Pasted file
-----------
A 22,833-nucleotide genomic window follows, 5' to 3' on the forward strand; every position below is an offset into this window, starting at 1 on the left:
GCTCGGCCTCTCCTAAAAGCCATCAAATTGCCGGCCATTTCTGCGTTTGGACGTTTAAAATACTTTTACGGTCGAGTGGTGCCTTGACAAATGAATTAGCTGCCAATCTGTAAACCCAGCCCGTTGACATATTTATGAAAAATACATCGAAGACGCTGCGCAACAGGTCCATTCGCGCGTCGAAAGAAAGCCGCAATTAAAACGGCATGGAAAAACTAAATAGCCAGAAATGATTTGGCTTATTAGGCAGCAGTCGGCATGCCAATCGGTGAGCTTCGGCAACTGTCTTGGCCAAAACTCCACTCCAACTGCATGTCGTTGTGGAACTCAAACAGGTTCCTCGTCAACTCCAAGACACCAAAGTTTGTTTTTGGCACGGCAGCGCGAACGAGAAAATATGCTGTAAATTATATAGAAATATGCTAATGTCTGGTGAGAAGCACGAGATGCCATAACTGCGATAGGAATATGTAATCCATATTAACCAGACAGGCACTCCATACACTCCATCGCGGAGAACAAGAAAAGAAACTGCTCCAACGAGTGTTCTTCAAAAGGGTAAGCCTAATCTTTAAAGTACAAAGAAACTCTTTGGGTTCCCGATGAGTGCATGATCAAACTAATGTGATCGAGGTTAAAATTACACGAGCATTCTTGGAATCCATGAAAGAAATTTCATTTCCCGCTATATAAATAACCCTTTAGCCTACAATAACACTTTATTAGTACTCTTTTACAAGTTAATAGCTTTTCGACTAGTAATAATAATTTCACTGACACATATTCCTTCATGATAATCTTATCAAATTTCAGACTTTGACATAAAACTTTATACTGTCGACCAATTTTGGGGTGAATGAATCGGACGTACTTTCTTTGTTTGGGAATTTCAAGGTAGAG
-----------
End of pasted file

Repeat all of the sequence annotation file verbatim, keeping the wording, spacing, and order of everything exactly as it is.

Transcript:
A 22,833-nucleotide genomic window follows, 5' to 3' on the forward strand; every position below is an offset into this window, starting at 1 on the left:
GCTCGGCCTCTCCTAAAAGCCATCAAATTGCCGGCCATTTCTGCGTTTGGACGTTTAAAATACTTTTACGGTCGAGTGGTGCCTTGACAAATGAATTAGCTGCCAATCTGTAAACCCAGCCCGTTGACATATTTATGAAAAATACATCGAAGACGCTGCGCAACAGGTCCATTCGCGCGTCGAAAGAAAGCCGCAATTAAAACGGCATGGAAAAACTAAATAGCCAGAAATGATTTGGCTTATTAGGCAGCAGTCGGCATGCCAATCGGTGAGCTTCGGCAACTGTCTTGGCCAAAACTCCACTCCAACTGCATGTCGTTGTGGAACTCAAACAGGTTCCTCGTCAACTCCAAGACACCAAAGTTTGTTTTTGGCACGGCAGCGCGAACGAGAAAATATGCTGTAAATTATATAGAAATATGCTAATGTCTGGTGAGAAGCACGAGATGCCATAACTGCGATAGGAATATGTAATCCATATTAACCAGACAGGCACTCCATACACTCCATCGCGGAGAACAAGAAAAGAAACTGCTCCAACGAGTGTTCTTCAAAAGGGTAAGCCTAATCTTTAAAGTACAAAGAAACTCTTTGGGTTCCCGATGAGTGCATGATCAAACTAATGTGATCGAGGTTAAAATTACACGAGCATTCTTGGAATCCATGAAAGAAATTTCATTTCCCGCTATATAAATAACCCTTTAGCCTACAATAACACTTTATTAGTACTCTTTTACAAGTTAATAGCTTTTCGACTAGTAATAATAATTTCACTGACACATATTCCTTCATGATAATCTTATCAAATTTCAGACTTTGACATAAAACTTTATACTGTCGACCAATTTTGGGGTGAATGAATCGGACGTACTTTCTTTGTTTGGGAATTTCAAGGTAGAG